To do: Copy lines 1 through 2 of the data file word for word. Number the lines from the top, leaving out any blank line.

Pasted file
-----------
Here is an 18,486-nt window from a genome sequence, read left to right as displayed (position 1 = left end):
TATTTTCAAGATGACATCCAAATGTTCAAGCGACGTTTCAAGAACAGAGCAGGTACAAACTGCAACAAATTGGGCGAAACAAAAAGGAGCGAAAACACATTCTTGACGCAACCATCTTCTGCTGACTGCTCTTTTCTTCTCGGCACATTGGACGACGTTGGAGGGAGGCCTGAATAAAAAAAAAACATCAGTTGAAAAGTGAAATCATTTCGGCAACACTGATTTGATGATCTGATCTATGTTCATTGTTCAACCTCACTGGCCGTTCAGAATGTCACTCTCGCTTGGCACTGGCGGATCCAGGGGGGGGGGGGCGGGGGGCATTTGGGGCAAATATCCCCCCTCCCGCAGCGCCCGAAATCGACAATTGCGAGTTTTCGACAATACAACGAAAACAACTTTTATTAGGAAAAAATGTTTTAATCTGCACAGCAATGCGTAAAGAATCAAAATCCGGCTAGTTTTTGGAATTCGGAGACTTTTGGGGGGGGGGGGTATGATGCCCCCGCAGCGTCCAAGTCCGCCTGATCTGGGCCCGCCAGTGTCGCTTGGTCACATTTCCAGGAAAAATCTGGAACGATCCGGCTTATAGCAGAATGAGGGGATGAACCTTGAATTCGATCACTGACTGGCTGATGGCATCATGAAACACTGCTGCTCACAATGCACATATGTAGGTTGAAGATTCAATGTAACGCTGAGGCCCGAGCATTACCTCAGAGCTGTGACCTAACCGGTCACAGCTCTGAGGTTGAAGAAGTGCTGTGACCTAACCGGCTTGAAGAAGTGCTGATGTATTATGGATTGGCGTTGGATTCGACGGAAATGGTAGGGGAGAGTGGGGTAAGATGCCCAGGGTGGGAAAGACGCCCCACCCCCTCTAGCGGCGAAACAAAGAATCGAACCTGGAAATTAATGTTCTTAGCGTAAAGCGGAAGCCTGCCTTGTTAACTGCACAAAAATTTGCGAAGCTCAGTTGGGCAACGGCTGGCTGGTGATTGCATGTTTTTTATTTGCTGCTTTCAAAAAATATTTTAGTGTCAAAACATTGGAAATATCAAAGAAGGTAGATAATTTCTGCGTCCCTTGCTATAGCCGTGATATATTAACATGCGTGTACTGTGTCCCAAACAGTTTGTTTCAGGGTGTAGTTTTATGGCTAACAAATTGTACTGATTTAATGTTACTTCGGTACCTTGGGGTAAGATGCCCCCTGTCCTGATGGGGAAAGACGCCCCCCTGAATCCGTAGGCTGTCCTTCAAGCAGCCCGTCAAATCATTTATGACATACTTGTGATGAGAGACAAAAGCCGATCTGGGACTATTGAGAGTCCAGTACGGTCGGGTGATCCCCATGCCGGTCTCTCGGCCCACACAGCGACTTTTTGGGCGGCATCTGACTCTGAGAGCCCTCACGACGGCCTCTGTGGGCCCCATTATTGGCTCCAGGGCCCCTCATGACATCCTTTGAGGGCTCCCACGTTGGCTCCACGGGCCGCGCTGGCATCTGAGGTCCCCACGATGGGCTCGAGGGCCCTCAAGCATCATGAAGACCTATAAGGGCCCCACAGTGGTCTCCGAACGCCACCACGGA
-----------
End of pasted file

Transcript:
Here is an 18,486-nt window from a genome sequence, read left to right as displayed (position 1 = left end):
TATTTTCAAGATGACATCCAAATGTTCAAGCGACGTTTCAAGAACAGAGCAGGTACAAACTGCAACAAATTGGGCGAAACAAAAAGGAGCGAAAACACATTCTTGACGCAACCATCTTCTGCTGACTGCTCTTTTCTTCTCGGCACATTGGACGACGTTGGAGGGAGGCCTGAATAAAAAAAAAACATCAGTTGAAAAGTGAAATCATTTCGGCAACACTGATTTGATGATCTGATCTATGTTCATTGTTCAACCTCACTGGCCGTTCAGAATGTCACTCTCGCTTGGCACTGGCGGATCCAGGGGGGGGGGGGCGGGGGGCATTTGGGGCAAATATCCCCCCTCCCGCAGCGCCCGAAATCGACAATTGCGAGTTTTCGACAATACAACGAAAACAACTTTTATTAGGAAAAAATGTTTTAATCTGCACAGCAATGCGTAAAGAATCAAAATCCGGCTAGTTTTTGGAATTCGGAGACTTTTGGGGGGGGGGGGTATGATGCCCCCGCAGCGTCCAAGTCCGCCTGATCTGGGCCCGCCAGTGTCGCTTGGTCACATTTCCAGGAAAAATCTGGAACGATCCGGCTTATAGCAGAATGAGGGGATGAACCTTGAATTCGATCACTGACTGGCTGATGGCATCATGAAACACTGCTGCTCACAATGCACATATGTAGGTTGAAGATTCAATGTAACGCTGAGGCCCGAGCATTACCTCAGAGCTGTGACCTAACCGGTCACAGCTCTGAGGTTGAAGAAGTGCTGTGACCTAACCGGCTTGAAGAAGTGCTGATGTATTATGGATTGGCGTTGGATTCGACGGAAATGGTAGGGGAGAGTGGGGTAAGATGCCCAGGGTGGGAAAGACGCCCCACCCCCTCTAGCGGCGAAACAAAGAATCGAACCTGGAAATTAATGTTCTTAGCGTAAAGCGGAAGCCTGCCTTGTTAACTGCACAAAAATTTGCGAAGCTCAGTTGGGCAACGGCTGGCTGGTGATTGCATGTTTTTTATTTGCTGCTTTCAAAAAATATTTTAGTGTCAAAACATTGGAAATATCAAAGAAGGTAGATAATTTCTGCGTCCCTTGCTATAGCCGTGATATATTAACATGCGTGTACTGTGTCCCAAACAGTTTGTTTCAGGGTGTAGTTTTATGGCTAACAAATTGTACTGATTTAATGTTACTTCGGTACCTTGGGGTAAGATGCCCCCTGTCCTGATGGGGAAAGACGCCCCCCTGAATCCGTAGGCTGTCCTTCAAGCAGCCCGTCAAATCATTTATGACATACTTGTGATGAGAGACAAAAGCCGATCTGGGACTATTGAGAGTCCAGTACGGTCGGGTGATCCCCATGCCGGTCTCTCGGCCCACACAGCGACTTTTTGGGCGGCATCTGACTCTGAGAGCCCTCACGACGGCCTCTGTGGGCCCCATTATTGGCTCCAGGGCCCCTCATGACATCCTTTGAGGGCTCCCACGTTGGCTCCACGGGCCGCGCTGGCATCTGAGGTCCCCACGATGGGCTCGAGGGCCCTCAAGCATCATGAAGACCTATAAGGGCCCCACAGTGGTCTCCGAACGCCACCACGGA